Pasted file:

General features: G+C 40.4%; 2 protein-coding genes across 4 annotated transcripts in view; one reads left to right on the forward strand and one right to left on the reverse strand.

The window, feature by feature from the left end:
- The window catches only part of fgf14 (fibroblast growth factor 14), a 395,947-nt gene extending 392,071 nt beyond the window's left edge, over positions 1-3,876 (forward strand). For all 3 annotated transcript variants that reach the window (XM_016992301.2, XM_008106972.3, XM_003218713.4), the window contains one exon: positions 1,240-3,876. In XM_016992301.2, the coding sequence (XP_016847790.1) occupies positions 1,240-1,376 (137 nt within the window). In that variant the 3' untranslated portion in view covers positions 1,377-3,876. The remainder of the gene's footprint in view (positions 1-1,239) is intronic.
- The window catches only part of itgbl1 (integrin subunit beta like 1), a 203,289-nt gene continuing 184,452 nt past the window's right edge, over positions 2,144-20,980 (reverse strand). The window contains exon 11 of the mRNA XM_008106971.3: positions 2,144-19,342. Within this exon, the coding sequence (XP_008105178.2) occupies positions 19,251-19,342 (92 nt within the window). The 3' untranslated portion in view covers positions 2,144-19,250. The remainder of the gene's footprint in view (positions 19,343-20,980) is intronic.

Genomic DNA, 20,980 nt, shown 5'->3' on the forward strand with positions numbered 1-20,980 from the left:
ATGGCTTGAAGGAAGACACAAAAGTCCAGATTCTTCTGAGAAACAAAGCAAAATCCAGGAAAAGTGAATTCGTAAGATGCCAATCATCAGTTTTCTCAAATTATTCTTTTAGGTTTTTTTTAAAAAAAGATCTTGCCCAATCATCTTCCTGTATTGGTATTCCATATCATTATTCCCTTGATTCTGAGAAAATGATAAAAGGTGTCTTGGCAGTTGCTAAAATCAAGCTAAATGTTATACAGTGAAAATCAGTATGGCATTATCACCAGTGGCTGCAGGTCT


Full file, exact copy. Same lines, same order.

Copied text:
General features: G+C 40.4%; 2 protein-coding genes across 4 annotated transcripts in view; one reads left to right on the forward strand and one right to left on the reverse strand.

The window, feature by feature from the left end:
- The window catches only part of fgf14 (fibroblast growth factor 14), a 395,947-nt gene extending 392,071 nt beyond the window's left edge, over positions 1-3,876 (forward strand). For all 3 annotated transcript variants that reach the window (XM_016992301.2, XM_008106972.3, XM_003218713.4), the window contains one exon: positions 1,240-3,876. In XM_016992301.2, the coding sequence (XP_016847790.1) occupies positions 1,240-1,376 (137 nt within the window). In that variant the 3' untranslated portion in view covers positions 1,377-3,876. The remainder of the gene's footprint in view (positions 1-1,239) is intronic.
- The window catches only part of itgbl1 (integrin subunit beta like 1), a 203,289-nt gene continuing 184,452 nt past the window's right edge, over positions 2,144-20,980 (reverse strand). The window contains exon 11 of the mRNA XM_008106971.3: positions 2,144-19,342. Within this exon, the coding sequence (XP_008105178.2) occupies positions 19,251-19,342 (92 nt within the window). The 3' untranslated portion in view covers positions 2,144-19,250. The remainder of the gene's footprint in view (positions 19,343-20,980) is intronic.

Genomic DNA, 20,980 nt, shown 5'->3' on the forward strand with positions numbered 1-20,980 from the left:
ATGGCTTGAAGGAAGACACAAAAGTCCAGATTCTTCTGAGAAACAAAGCAAAATCCAGGAAAAGTGAATTCGTAAGATGCCAATCATCAGTTTTCTCAAATTATTCTTTTAGGTTTTTTTTAAAAAAAGATCTTGCCCAATCATCTTCCTGTATTGGTATTCCATATCATTATTCCCTTGATTCTGAGAAAATGATAAAAGGTGTCTTGGCAGTTGCTAAAATCAAGCTAAATGTTATACAGTGAAAATCAGTATGGCATTATCACCAGTGGCTGCAGGTCT